Back in the late 1990s we’d never have thought our beloved PX200 would die at the hands of emissions lunatics, neither would we have thought the 125 version would go the same way but it has. New two-strokes are pretty much extinct and now even modern four-strokes are having to meet and exceed ever-stringent rules.
When you start looking deeper into where and how these blanket bans are being brought in and just how brutally they’re being implemented, it starts to get very worrying. At the minute we’re free to enjoy the thrill of a tuned engine in an older scooter. We’re able to ride into and around most countries at will. Sadly in the next three years those rules are going to strangle our two-wheeled travel and dictate what we can and can’t ride.
Our classic vehicles will end up becoming either museum pieces brought out for the odd enthusiasts event where wide-eyed youngsters can listen to them being started, or they’ll be converted to electric or hydrogen power. We brought you news of the Stoffi Crank e-electric last September. Even then it seemed like a gimmick, or a waste of a nice smallframe, rather than an alternative way to use a classic scooter. Just a few months down the line and we’ve just been contacted by a Vespa owner from Amsterdam who is urgently considering such a conversion.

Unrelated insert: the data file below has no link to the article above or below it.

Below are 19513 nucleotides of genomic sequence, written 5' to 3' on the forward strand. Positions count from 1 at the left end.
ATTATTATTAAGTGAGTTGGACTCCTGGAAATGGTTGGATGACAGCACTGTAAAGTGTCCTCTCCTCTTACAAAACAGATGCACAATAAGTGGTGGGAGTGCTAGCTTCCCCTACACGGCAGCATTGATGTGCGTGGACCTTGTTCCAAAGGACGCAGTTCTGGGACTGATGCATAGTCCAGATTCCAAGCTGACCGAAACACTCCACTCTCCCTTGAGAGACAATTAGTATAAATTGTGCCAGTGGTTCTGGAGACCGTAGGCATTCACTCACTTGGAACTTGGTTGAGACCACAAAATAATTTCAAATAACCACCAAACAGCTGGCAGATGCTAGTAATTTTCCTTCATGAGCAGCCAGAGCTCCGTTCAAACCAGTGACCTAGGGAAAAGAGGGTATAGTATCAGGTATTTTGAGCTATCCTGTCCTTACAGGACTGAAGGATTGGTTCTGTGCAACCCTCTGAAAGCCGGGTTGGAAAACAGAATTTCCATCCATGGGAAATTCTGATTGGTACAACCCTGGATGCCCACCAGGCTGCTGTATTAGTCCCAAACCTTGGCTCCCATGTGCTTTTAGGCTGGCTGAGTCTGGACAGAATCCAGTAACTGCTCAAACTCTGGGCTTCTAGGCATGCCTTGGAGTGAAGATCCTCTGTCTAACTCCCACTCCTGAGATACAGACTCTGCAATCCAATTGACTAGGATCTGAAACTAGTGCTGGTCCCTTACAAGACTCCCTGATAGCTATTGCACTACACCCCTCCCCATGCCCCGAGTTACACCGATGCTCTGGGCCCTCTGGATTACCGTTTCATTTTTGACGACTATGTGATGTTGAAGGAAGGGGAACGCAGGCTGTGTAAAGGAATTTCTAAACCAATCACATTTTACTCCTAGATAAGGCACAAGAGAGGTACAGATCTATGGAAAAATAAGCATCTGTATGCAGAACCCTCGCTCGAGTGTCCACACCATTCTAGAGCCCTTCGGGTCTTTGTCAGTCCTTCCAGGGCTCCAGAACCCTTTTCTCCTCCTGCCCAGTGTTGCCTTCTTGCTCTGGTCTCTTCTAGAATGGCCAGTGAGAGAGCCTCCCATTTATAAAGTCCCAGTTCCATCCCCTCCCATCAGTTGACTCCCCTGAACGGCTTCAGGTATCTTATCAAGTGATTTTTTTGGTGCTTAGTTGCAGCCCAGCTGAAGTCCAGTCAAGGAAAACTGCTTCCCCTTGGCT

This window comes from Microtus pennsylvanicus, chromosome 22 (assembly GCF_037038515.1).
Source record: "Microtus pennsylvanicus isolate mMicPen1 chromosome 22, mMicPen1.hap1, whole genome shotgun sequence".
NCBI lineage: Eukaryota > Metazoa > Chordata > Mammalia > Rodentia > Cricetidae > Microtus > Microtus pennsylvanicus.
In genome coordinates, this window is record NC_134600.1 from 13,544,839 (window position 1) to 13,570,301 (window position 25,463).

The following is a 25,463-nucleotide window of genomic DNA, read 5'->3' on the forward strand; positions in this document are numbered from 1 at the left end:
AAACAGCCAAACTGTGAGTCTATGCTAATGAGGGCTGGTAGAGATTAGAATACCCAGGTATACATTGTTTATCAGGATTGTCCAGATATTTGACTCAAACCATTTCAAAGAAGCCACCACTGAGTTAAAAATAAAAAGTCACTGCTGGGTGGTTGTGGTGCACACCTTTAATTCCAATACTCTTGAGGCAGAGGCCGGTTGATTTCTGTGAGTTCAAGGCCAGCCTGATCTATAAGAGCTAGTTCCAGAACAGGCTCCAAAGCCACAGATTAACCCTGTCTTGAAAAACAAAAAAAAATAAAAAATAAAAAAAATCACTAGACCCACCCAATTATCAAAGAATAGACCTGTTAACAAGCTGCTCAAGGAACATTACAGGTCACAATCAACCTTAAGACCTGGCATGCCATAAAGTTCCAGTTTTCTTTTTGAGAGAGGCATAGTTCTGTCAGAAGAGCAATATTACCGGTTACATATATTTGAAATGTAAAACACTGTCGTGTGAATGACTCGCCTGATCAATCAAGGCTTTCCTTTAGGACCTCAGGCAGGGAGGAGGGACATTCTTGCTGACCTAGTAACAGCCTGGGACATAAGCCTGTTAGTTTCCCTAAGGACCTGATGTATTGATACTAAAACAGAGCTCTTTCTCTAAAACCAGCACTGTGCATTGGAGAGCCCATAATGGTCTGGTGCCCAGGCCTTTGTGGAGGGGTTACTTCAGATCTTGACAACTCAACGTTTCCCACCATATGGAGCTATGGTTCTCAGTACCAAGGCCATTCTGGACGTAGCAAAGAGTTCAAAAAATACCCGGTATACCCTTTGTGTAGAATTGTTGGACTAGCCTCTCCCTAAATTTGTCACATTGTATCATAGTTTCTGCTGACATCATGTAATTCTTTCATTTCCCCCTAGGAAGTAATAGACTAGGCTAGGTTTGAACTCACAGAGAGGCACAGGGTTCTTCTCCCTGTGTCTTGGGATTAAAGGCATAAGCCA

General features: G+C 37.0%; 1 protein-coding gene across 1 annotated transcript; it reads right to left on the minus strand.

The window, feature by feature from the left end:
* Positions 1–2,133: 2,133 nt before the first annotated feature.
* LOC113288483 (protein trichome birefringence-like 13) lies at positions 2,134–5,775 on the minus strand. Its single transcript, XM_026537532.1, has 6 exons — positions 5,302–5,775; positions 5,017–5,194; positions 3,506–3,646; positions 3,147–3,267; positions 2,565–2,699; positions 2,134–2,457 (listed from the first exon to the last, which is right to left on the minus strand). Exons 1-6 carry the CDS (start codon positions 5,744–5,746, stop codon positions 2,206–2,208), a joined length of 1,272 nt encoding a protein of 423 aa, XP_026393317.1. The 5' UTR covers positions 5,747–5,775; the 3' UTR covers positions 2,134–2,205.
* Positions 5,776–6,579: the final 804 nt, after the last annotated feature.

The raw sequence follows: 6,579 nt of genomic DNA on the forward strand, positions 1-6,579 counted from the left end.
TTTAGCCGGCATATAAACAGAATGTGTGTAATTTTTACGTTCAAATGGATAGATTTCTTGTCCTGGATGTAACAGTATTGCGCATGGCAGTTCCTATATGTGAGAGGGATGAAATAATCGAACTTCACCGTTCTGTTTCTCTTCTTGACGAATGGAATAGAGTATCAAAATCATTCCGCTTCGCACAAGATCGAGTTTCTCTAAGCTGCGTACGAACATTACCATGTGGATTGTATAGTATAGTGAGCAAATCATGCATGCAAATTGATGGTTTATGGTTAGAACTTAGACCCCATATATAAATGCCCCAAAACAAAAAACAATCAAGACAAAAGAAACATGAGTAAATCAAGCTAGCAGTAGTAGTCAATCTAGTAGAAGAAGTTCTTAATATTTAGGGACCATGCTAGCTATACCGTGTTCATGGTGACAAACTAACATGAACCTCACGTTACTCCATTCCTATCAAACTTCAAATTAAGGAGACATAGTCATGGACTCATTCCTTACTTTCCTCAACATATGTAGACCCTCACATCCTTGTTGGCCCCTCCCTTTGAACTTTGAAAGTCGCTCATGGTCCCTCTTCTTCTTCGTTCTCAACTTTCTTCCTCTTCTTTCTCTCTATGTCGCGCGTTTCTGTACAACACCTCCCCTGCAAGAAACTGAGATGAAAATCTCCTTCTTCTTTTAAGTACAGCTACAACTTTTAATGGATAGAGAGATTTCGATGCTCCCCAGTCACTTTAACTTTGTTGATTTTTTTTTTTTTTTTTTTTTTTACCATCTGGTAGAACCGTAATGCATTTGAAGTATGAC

The problem with electric scooters is that they aren’t really ‘there’ yet as a fully practical transport alternative. We dread to think how long it would take to do a long-distance rally on one with slow recharges on the way. Maybe we’ll find out sooner than we’d want.
Let’s not think we are being unfairly picked-on either. In most places these bans also apply to cars, vans and lorries of the same ages and emissions standard. If these bans spread to more cities before a viable alternative is available, then already struggling public transport infrastructure will begin to burst at the seams.
Electric vehicles are not a perfect answer either. They just move the pollution to somewhere else.
The Germans are introducing city restrictions on older petrol vehicles while still a major proportion of their power is produced by burning stuff. How hypocritical is that? Here’s an interesting map of EU electricity and CO2 production. The UK fares better, but we have nuclear power, or at least the French and Chinese will have soon, on our behalf.
Then of course you must consider the forced environmental destruction of replacing perfectly serviceable vehicles before their natural end-of-life. Repair and recycle are far more ecologically sound principals than dispose and buy new.
Fossil-fuel-powered vehicles still have a role to play for the moment, but the clock is definitely ticking…
Iggy & Sticky